Ford to Reveal Its Revised Recovery Roadmap Today
By Sarah A. Webster, Detroit Free Press
Jul. 24–Ford Motor Co.’s effort to bounce back from $15.3 billion in losses over the past two years has been foiled at every turn by a flurry of negative economic conditions — from the collapsing housing and credit markets to $4-a-gallon gasoline — which have left consumers spooked.
Today, Ford will reveal just how far off track its road to recovery has run — along with a revamped plan to get back on course.
The market is expecting Ford to report a second-quarter loss of 27 cents per share or $600 million — before onetime items — according to a consensus of estimates from Thomson One Analytics.
While some of that is because ofFord’s slumping sales, which are down 14% in this environment, the rise in fuel prices also has led to a spike in prices for the materials that Ford needs to build cars and trucks. Ford is feeling the squeeze on its revenues and its expenses.
Ford is expected to log some big write-downs today as a result of these growing expenses.
While that will take Ford back into the red, following a $100-million profit in the first quarter, such a performance would not be insurmountable for Ford, which has dealt with worse.
In the last three months of 2006, Ford posted a $5.8-billion loss, or $3.05 a share, which was the second-worst quarterly result in its history. Ford also lost $6.7 billion in the first quarter of 1992, mainly because of accounting rule changes on health care liabilities.
The new revival plan Ford is set to release today is to be highly focused on delivering affordable, fuel-efficient cars faster.
Experts told the Free Press that the most important thing Ford can do is move faster and cut deeper.
“They’ve got to cut costs again,” said George Magliano, director of automotive industry research in North America for Global Insight, a research firm in New York. “In prior restructuring plans, they were vague about how they were going to get there and when. You’re going to see something different. The pressure is on.”
Ford, which has staked much of its reputation in recent years on “Built Ford Tough” trucks, says it believes small cars will eventually represent 60% of all vehicles sold worldwide, with just 25% being medium cars and 15% being large cars and trucks.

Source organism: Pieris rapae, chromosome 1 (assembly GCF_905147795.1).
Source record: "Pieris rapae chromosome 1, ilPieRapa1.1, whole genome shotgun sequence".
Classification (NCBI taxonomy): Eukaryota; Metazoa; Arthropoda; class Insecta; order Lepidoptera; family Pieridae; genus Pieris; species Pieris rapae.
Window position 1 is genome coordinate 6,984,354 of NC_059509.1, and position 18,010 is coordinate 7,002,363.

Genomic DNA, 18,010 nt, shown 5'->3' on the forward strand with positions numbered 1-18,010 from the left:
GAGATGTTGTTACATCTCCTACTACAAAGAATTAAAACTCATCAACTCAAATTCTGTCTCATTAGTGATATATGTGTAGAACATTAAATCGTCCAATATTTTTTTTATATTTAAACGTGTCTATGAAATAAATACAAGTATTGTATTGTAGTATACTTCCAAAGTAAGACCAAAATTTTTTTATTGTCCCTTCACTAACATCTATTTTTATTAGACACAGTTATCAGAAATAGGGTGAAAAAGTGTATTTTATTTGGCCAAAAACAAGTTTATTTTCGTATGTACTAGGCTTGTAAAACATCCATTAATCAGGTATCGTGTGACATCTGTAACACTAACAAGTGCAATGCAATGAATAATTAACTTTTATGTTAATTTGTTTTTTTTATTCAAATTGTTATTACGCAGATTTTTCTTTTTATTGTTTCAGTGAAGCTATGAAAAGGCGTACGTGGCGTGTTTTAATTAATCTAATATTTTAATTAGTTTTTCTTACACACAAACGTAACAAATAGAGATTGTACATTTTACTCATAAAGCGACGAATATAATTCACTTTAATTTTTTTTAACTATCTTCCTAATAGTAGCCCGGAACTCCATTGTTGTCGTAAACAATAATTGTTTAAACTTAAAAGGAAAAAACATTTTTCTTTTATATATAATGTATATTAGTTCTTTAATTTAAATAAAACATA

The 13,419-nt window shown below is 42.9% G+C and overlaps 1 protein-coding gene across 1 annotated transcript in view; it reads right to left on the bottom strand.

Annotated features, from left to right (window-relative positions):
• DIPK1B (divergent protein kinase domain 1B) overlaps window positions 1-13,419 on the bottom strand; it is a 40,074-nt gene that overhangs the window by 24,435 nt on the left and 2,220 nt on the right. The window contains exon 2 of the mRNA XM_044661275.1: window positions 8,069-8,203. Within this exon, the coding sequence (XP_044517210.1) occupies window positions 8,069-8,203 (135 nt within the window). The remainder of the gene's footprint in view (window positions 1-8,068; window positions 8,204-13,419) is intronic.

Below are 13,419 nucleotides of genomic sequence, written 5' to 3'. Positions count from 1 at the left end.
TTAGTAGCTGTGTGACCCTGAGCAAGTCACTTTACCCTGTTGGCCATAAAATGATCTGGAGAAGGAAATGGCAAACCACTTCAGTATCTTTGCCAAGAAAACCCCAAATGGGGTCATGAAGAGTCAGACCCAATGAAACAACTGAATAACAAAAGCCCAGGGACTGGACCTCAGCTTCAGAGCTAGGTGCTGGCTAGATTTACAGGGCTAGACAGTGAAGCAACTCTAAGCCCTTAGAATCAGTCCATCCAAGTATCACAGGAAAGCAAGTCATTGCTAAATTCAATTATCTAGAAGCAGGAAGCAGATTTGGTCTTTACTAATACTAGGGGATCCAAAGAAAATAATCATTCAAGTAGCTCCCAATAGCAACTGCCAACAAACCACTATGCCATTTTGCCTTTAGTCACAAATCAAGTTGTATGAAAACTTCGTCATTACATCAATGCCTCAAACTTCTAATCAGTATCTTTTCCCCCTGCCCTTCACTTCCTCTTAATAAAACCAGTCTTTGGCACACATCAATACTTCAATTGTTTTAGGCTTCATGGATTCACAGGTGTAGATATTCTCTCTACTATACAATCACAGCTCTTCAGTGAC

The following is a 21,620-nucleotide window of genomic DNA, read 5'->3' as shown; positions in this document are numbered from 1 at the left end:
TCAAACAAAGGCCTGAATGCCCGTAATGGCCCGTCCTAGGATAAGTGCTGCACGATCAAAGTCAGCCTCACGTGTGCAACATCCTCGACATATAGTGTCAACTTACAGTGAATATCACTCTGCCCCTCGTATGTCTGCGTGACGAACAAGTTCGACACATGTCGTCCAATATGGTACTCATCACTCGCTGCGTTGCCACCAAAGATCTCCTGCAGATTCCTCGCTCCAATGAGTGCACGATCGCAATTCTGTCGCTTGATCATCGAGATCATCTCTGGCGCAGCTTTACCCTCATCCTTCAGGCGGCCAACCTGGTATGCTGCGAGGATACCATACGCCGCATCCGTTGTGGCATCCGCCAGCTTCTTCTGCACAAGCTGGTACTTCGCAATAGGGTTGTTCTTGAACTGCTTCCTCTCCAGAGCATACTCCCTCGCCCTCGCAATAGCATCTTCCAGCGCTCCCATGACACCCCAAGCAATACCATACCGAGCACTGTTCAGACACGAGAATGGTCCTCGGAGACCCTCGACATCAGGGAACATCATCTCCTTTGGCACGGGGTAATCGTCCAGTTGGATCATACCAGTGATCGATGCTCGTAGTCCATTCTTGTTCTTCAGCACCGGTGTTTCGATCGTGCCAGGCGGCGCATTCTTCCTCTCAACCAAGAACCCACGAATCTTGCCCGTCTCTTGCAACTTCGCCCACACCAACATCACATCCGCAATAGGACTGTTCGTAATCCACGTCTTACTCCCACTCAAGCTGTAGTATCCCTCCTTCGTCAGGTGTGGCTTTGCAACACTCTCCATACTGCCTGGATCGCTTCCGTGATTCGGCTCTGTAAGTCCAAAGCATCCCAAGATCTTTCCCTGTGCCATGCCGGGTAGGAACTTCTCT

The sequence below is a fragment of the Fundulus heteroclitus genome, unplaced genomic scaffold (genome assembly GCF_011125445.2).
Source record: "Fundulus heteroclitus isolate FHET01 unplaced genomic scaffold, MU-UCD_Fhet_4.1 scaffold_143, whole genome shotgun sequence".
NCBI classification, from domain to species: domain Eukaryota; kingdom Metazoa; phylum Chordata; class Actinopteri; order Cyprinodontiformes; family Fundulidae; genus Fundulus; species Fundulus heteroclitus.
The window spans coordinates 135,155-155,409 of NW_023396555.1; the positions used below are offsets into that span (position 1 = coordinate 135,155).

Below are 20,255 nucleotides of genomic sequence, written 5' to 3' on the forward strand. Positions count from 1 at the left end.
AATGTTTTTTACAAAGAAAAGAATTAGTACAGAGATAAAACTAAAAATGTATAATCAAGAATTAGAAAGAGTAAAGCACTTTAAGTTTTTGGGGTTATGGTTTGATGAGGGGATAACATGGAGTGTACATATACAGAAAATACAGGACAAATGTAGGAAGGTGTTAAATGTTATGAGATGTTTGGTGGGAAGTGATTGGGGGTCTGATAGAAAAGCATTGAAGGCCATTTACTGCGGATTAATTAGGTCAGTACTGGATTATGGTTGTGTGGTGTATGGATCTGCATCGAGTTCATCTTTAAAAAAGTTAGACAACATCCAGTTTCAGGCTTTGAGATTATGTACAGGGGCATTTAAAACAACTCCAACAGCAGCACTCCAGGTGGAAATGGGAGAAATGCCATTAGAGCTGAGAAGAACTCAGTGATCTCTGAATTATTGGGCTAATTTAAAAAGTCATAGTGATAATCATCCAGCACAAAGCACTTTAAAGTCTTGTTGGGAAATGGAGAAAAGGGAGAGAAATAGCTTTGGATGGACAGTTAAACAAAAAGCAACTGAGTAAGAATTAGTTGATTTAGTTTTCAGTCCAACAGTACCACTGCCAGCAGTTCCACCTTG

Based on this forecast, Ford is expected to announce that it is converting several of its truck factories to car plants, and analysts are also hopeful that Ford will close factories it no longer needs, as sales continue slipping.
After years of languishing, Ford’s Mercury brand also is to be given a breath of new life with the new car-based strategy.
After posting a first-quarter profit of $100 million in April, and proclaiming the company’s turnaround plan on track, Ford CEO Alan Mulally revealed a month later that more job cuts and restructuring would be necessary.
Ford has been working to reduce 15% of salary-related costs by Aug. 1, and Ford will likely provide an update today on where cost-cutting measures stand with its salaried and hourly workforces.
While salaried workers are being dismissed involuntarily, blue-collar workers have had the opportunity to take buyouts at select plants.
Through June, Ford’s sales in the United States, the company’s most important market, were off 14%, while the overall market was down 10%.
Ford’s president of the Americas, Mark Fields, also said this week that he did not know when the market might bottom out or begin to recover.
One of the biggest assets Ford has as it moves through this difficult period is cash. Through March, Ford had $40.6 billion in cash and available credit.
Contact SARAH A. WEBSTER at 313-222-5394 or email@example.com.
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